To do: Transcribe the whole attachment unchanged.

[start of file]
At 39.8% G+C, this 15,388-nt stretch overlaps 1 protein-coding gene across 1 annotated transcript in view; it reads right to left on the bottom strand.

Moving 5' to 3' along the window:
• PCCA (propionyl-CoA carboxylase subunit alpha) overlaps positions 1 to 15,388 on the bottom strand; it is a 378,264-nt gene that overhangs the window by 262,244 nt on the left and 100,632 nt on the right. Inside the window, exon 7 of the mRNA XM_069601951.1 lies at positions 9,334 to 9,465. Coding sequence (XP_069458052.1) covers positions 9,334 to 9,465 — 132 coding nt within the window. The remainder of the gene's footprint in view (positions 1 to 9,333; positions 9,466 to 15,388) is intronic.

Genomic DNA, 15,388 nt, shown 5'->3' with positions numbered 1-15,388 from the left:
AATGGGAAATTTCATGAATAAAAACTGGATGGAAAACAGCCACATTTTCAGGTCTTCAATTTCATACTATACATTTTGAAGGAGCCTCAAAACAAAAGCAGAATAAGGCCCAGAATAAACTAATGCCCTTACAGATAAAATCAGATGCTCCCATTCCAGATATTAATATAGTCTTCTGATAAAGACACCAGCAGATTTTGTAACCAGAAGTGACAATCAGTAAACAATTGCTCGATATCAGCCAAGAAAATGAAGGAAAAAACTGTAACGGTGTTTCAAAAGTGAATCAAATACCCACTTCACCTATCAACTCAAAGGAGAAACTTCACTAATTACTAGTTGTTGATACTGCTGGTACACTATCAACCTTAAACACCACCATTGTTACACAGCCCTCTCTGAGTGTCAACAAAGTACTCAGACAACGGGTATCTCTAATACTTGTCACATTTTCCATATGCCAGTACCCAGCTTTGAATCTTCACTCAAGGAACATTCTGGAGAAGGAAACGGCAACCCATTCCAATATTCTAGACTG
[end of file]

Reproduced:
At 39.8% G+C, this 15,388-nt stretch overlaps 1 protein-coding gene across 1 annotated transcript in view; it reads right to left on the bottom strand.

Moving 5' to 3' along the window:
• PCCA (propionyl-CoA carboxylase subunit alpha) overlaps positions 1 to 15,388 on the bottom strand; it is a 378,264-nt gene that overhangs the window by 262,244 nt on the left and 100,632 nt on the right. Inside the window, exon 7 of the mRNA XM_069601951.1 lies at positions 9,334 to 9,465. Coding sequence (XP_069458052.1) covers positions 9,334 to 9,465 — 132 coding nt within the window. The remainder of the gene's footprint in view (positions 1 to 9,333; positions 9,466 to 15,388) is intronic.

Genomic DNA, 15,388 nt, shown 5'->3' with positions numbered 1-15,388 from the left:
AATGGGAAATTTCATGAATAAAAACTGGATGGAAAACAGCCACATTTTCAGGTCTTCAATTTCATACTATACATTTTGAAGGAGCCTCAAAACAAAAGCAGAATAAGGCCCAGAATAAACTAATGCCCTTACAGATAAAATCAGATGCTCCCATTCCAGATATTAATATAGTCTTCTGATAAAGACACCAGCAGATTTTGTAACCAGAAGTGACAATCAGTAAACAATTGCTCGATATCAGCCAAGAAAATGAAGGAAAAAACTGTAACGGTGTTTCAAAAGTGAATCAAATACCCACTTCACCTATCAACTCAAAGGAGAAACTTCACTAATTACTAGTTGTTGATACTGCTGGTACACTATCAACCTTAAACACCACCATTGTTACACAGCCCTCTCTGAGTGTCAACAAAGTACTCAGACAACGGGTATCTCTAATACTTGTCACATTTTCCATATGCCAGTACCCAGCTTTGAATCTTCACTCAAGGAACATTCTGGAGAAGGAAACGGCAACCCATTCCAATATTCTAGACTG